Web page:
The definitions of terrorism under these laws either focused on the magnitude of an offence or its terrorizing effect on society or the nature of the weapon used while committing an offence. These shifting definitions resulted in conflicting judgments by our courts. The cases of terrorism kept on shuttling from one court to another due to the imprecise definition of terrorism.

The ex-CJP Asif Saeed Khan Khosa took up this challenge and constituted a larger bench of the Supreme Court of Pakistan (SC) to define ‘terrorism’ in the Ghulam Hussain case (2019). The SC examined all the relevant cases and noted that, in some cases, only those actions constitute the offence of terrorism which are accompanied by the ‘design’ or ‘purpose’ specified in Section 6 (1) (b) (c) of the Anti-Terrorism Act, 1997 (Act).

The SC clarifies that the effect of an action, howsoever “grave, shocking, brutal, gruesome or horrifying” it may be, cannot be made the basis to label an action as terrorism, if such action is not carried out to achieve the objectives – that is, the design or purpose – mentioned in Section 6(1)(b) (c) of the Act. In other words, the SC explained that the crimes committed in the context and background of personal or private enmity or revenge do not typically fall in the definition of terrorism.

Given the challenging nature of terrorism, the UN should consider proactively negotiating a comprehensive convention and definition of international terrorism. It would help states to legislate in line with an international perspective enabling national law-enforcement agencies to handle terrorism cases effectively. While formulating this definition, however, it may be considered that definitions of terrorism that are overly broad or lack precision have the potential to pose a significant threat to human rights. The all-encompassing pursuit of state preservation and national security frequently influences the formulation and application of anti-terrorism laws. Extensive exceptional powers and criminal charges associated with such definitions, coupled with the absence or erosion of standard safeguards, may present an even graver risk to human rights than specific acts of terrorism themselves.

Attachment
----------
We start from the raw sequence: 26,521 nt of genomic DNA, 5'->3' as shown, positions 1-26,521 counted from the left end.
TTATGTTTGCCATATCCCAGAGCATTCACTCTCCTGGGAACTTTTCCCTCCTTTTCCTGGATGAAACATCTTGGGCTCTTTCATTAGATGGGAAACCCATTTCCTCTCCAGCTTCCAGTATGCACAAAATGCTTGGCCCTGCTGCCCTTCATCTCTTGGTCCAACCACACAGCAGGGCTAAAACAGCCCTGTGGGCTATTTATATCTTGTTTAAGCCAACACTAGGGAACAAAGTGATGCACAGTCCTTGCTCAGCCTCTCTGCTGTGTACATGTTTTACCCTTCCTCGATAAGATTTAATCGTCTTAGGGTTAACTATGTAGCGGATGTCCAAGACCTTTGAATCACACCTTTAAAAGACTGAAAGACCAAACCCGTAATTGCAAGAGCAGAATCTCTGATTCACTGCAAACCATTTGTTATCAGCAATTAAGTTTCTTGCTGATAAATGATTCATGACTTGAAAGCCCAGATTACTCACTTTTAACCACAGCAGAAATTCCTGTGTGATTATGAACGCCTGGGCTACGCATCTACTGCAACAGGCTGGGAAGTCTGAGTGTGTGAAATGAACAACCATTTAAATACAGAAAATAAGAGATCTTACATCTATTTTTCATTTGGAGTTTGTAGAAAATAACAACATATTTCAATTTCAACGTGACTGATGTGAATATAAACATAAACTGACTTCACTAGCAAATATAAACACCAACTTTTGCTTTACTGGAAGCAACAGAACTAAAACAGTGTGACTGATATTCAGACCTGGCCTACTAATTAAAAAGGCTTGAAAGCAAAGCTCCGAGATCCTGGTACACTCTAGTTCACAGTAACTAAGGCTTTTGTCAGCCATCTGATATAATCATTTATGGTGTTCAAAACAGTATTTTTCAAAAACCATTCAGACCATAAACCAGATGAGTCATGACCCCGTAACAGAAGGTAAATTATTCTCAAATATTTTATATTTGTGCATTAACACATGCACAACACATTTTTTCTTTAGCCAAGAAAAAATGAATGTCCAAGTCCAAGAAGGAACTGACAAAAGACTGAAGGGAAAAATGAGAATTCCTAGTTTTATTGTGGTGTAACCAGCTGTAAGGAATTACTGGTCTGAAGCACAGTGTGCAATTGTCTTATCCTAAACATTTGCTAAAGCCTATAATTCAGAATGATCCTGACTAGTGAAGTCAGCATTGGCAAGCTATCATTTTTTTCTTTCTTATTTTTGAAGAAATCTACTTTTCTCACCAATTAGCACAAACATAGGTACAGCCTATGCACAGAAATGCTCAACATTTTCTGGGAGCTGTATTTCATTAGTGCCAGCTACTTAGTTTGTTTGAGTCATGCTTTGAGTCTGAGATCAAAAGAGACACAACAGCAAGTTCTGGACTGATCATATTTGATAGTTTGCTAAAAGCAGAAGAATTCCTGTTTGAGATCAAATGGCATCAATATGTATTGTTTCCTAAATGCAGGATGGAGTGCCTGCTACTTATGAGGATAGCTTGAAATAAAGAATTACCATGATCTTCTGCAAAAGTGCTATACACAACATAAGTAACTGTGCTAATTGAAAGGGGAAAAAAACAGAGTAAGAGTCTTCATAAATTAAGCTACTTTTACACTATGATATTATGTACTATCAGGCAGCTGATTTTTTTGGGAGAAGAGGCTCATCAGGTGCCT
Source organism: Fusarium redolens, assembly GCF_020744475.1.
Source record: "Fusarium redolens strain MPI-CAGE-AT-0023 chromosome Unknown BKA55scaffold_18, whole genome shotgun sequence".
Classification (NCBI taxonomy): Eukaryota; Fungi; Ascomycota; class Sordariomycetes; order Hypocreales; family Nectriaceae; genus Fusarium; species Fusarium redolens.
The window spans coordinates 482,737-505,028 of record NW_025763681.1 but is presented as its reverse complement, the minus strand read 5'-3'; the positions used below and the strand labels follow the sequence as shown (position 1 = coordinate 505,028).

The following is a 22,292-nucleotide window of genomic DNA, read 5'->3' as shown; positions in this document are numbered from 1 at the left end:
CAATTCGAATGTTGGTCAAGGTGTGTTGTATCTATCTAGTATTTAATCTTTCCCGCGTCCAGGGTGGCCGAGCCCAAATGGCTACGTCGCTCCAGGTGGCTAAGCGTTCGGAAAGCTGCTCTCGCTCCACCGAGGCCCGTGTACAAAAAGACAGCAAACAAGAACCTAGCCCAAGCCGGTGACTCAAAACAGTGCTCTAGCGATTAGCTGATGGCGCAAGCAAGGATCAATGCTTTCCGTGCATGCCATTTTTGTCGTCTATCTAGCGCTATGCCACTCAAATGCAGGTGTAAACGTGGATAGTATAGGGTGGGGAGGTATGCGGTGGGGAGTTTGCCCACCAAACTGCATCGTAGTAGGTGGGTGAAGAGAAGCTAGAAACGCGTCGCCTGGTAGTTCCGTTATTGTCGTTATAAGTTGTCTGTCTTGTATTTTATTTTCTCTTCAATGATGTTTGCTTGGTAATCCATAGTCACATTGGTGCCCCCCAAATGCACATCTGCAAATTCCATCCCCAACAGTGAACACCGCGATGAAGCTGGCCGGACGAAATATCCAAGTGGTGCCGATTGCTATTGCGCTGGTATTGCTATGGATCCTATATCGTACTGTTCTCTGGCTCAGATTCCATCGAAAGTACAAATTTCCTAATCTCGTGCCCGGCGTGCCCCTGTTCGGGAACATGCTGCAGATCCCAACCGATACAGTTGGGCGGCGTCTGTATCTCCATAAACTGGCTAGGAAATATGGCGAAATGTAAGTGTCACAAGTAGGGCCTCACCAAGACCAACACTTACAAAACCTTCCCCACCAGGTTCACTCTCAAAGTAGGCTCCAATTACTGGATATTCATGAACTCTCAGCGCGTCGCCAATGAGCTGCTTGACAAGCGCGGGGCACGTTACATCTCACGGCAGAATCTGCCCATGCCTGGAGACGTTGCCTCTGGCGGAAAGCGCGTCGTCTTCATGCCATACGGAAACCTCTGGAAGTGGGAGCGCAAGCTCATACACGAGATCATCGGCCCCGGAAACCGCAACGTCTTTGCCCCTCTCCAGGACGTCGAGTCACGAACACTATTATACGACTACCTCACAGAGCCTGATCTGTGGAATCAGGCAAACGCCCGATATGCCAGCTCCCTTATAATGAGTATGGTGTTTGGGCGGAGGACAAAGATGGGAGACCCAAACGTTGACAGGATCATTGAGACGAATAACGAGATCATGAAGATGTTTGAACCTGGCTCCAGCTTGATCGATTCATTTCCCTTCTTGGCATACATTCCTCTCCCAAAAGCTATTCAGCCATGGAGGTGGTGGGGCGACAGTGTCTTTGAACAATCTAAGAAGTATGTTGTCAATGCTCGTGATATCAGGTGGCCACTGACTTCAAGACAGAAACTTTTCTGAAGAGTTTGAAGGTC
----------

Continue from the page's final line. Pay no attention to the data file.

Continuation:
To understand and address the challenge of terrorism, it is essential to explore briefly its causes and responses to terrorism, to propose solutions for Pakistan.

Root Cause of Terrorism

While acts of violence against governments, states, and rulers have been recorded for centuries, terrorism, as we understand it today, is distinguished by its deliberate targeting of civilians with the intent to instill public fear or panic. 

Understanding the root causes of terrorism is a complex and multifaceted endeavor. Terrorism cannot be attributed to a single factor as it often results from a combination of psychological, ideological, political, strategic intentions, and economic conditions. Examining these motivations or intentions and conditions provides insight into why individuals and groups engage in acts of terrorism.

Some individuals are driven to terrorism by personal psychological factors, such as hate, desire for power, or a need for attention. These individuals may not adhere to any grand ideological or strategic goals but engage in terrorism to fulfill their own emotional needs. 

Terrorism can also be seen as a strategic choice, when traditional political avenues for the redress of grievances have failed. 

Terrorism often emerges from ideological convictions rooted in religious or political philosophies. Groups like the Taliban seek a combination of religious and political motives in Afghanistan and Pakistan, the Irish Republican Army (IRA) seek political objectives, such as Irish unification, while the Liberation Tigers of Tamil Eelam (LTTE) in Sri Lanka pursue the establishment of a separate Tamil state. The German Red Army Faction (Bader-Meinhof) was motivated by an anti-capitalist ideology.